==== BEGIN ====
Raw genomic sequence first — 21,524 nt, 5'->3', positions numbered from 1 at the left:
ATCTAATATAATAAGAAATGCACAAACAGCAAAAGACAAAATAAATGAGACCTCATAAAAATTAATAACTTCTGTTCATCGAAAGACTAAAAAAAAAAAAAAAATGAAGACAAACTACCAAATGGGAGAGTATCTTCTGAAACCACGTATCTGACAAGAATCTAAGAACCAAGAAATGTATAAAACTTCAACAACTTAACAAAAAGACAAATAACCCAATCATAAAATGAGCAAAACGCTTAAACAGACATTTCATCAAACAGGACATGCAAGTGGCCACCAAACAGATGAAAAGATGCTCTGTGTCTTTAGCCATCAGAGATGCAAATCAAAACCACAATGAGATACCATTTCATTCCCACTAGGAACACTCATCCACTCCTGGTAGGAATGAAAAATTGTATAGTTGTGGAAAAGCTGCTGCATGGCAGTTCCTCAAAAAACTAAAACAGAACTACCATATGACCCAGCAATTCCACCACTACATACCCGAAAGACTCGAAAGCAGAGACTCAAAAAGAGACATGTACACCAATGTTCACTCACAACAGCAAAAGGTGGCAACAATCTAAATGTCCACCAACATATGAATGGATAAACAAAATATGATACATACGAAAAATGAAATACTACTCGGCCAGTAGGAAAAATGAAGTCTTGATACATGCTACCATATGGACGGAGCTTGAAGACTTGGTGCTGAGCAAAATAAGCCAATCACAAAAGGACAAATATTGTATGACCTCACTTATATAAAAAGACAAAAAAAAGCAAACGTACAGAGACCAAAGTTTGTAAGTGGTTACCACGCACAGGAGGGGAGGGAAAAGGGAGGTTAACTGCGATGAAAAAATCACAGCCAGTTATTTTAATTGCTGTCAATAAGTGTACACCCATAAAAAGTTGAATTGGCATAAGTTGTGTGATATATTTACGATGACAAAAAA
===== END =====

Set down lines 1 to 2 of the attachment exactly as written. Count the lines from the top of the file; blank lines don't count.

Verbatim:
Raw genomic sequence first — 21,524 nt, 5'->3', positions numbered from 1 at the left:
ATCTAATATAATAAGAAATGCACAAACAGCAAAAGACAAAATAAATGAGACCTCATAAAAATTAATAACTTCTGTTCATCGAAAGACTAAAAAAAAAAAAAAAATGAAGACAAACTACCAAATGGGAGAGTATCTTCTGAAACCACGTATCTGACAAGAATCTAAGAACCAAGAAATGTATAAAACTTCAACAACTTAACAAAAAGACAAATAACCCAATCATAAAATGAGCAAAACGCTTAAACAGACATTTCATCAAACAGGACATGCAAGTGGCCACCAAACAGATGAAAAGATGCTCTGTGTCTTTAGCCATCAGAGATGCAAATCAAAACCACAATGAGATACCATTTCATTCCCACTAGGAACACTCATCCACTCCTGGTAGGAATGAAAAATTGTATAGTTGTGGAAAAGCTGCTGCATGGCAGTTCCTCAAAAAACTAAAACAGAACTACCATATGACCCAGCAATTCCACCACTACATACCCGAAAGACTCGAAAGCAGAGACTCAAAAAGAGACATGTACACCAATGTTCACTCACAACAGCAAAAGGTGGCAACAATCTAAATGTCCACCAACATATGAATGGATAAACAAAATATGATACATACGAAAAATGAAATACTACTCGGCCAGTAGGAAAAATGAAGTCTTGATACATGCTACCATATGGACGGAGCTTGAAGACTTGGTGCTGAGCAAAATAAGCCAATCACAAAAGGACAAATATTGTATGACCTCACTTATATAAAAAGACAAAAAAAAGCAAACGTACAGAGACCAAAGTTTGTAAGTGGTTACCACGCACAGGAGGGGAGGGAAAAGGGAGGTTAACTGCGATGAAAAAATCACAGCCAGTTATTTTAATTGCTGTCAATAAGTGTACACCCATAAAAAGTTGAATTGGCATAAGTTGTGTGATATATTTACGATGACAAAAAA